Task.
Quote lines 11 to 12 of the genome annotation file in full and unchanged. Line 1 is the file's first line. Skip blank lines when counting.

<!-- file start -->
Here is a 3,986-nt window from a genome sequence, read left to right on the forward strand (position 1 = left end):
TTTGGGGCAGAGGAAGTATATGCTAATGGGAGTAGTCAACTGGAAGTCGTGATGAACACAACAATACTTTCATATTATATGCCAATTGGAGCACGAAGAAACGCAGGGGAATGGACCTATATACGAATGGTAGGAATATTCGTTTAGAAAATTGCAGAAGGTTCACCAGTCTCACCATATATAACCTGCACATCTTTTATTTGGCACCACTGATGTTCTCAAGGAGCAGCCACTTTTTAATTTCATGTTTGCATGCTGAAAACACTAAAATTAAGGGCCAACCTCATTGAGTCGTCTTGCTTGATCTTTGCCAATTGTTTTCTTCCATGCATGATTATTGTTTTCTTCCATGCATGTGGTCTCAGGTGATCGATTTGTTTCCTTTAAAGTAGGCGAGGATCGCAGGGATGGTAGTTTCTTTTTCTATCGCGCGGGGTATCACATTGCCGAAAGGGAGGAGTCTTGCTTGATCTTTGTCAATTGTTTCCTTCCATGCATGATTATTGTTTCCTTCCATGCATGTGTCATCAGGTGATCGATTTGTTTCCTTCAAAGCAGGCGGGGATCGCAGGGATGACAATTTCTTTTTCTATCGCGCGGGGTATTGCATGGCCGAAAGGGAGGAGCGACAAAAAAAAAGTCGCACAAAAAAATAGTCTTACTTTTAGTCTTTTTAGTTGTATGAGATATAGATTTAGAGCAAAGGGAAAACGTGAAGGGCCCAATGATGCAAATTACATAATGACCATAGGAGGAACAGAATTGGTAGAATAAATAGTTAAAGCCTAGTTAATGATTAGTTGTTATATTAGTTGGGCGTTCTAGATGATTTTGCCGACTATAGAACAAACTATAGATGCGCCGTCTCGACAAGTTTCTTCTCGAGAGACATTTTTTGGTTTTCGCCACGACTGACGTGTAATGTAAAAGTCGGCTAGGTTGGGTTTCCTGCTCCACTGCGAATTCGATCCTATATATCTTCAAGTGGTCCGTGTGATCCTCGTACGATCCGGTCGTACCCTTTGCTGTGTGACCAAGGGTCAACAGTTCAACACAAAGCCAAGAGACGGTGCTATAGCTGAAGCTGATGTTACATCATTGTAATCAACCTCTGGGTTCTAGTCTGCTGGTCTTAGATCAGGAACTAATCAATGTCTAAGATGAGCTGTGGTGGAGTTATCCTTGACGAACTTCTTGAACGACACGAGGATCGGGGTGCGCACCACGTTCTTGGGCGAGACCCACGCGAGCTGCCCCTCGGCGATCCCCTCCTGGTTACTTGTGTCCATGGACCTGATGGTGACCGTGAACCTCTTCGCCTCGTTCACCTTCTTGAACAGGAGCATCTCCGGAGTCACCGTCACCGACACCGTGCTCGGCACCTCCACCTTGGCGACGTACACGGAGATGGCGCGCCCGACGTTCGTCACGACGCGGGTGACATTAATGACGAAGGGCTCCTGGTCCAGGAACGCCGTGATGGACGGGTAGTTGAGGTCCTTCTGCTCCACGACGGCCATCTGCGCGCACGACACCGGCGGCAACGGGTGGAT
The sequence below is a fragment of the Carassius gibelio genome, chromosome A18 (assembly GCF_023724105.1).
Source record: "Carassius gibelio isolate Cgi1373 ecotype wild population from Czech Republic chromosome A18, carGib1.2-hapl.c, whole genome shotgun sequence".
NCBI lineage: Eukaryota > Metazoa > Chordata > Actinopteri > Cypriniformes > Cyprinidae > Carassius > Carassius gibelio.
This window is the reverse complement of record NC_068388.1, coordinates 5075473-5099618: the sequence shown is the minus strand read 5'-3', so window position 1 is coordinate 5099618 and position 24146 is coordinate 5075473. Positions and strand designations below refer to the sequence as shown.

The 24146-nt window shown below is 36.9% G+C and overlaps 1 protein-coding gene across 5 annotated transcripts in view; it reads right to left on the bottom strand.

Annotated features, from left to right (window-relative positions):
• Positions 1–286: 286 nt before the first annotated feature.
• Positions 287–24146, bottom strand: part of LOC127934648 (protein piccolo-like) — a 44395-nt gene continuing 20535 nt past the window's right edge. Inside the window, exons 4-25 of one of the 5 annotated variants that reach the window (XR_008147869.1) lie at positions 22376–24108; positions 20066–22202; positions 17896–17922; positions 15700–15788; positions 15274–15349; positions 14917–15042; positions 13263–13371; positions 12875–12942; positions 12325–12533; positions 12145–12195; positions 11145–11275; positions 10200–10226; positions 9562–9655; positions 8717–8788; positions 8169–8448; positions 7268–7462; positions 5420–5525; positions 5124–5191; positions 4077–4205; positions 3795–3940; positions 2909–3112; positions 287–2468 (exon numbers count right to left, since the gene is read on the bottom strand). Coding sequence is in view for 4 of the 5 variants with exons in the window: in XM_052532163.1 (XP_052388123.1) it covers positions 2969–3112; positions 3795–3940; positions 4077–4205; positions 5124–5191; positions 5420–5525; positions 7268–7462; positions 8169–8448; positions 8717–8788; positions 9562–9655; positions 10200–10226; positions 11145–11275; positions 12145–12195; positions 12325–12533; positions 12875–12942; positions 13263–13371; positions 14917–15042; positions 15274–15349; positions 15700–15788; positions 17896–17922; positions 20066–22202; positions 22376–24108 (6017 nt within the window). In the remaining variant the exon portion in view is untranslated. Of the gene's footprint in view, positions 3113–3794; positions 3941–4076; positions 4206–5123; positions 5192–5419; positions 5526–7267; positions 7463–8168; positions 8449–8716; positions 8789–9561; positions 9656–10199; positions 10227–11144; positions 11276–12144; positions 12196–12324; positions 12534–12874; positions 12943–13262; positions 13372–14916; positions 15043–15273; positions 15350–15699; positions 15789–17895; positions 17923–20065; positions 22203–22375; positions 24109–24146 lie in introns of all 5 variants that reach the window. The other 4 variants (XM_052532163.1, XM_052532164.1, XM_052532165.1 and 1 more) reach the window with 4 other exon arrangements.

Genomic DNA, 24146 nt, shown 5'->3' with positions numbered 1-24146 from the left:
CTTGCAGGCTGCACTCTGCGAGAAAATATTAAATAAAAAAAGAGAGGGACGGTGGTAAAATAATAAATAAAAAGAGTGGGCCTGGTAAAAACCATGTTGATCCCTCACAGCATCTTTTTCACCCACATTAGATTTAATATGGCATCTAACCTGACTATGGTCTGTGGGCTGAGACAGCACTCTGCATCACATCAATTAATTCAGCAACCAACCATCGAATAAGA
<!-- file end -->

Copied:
Genomic DNA, 24146 nt, shown 5'->3' with positions numbered 1-24146 from the left:
CTTGCAGGCTGCACTCTGCGAGAAAATATTAAATAAAAAAAGAGAGGGACGGTGGTAAAATAATAAATAAAAAGAGTGGGCCTGGTAAAAACCATGTTGATCCCTCACAGCATCTTTTTCACCCACATTAGATTTAATATGGCATCTAACCTGACTATGGTCTGTGGGCTGAGACAGCACTCTGCATCACATCAATTAATTCAGCAACCAACCATCGAATAAGA